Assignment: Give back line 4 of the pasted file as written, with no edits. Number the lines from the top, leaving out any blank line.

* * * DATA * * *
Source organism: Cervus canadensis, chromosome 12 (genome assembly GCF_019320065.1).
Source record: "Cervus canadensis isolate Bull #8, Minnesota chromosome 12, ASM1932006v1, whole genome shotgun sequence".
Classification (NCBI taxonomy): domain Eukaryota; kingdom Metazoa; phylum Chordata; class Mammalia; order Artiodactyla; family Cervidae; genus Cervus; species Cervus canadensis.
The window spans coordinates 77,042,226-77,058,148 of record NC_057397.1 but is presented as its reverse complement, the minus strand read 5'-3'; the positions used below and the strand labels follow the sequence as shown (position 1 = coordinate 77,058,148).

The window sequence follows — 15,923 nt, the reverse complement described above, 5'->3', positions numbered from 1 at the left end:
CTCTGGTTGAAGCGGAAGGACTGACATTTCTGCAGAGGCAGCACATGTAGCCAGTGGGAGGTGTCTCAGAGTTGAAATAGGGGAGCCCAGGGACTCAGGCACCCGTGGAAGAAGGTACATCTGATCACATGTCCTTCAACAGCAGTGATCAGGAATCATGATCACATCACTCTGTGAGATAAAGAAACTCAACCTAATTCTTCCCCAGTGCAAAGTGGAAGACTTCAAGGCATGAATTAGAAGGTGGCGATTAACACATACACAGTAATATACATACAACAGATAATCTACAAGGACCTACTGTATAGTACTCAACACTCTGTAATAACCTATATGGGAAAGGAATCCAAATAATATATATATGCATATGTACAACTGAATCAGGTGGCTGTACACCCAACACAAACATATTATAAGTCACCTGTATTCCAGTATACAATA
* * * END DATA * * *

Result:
The window spans coordinates 77,042,226-77,058,148 of record NC_057397.1 but is presented as its reverse complement, the minus strand read 5'-3'; the positions used below and the strand labels follow the sequence as shown (position 1 = coordinate 77,058,148).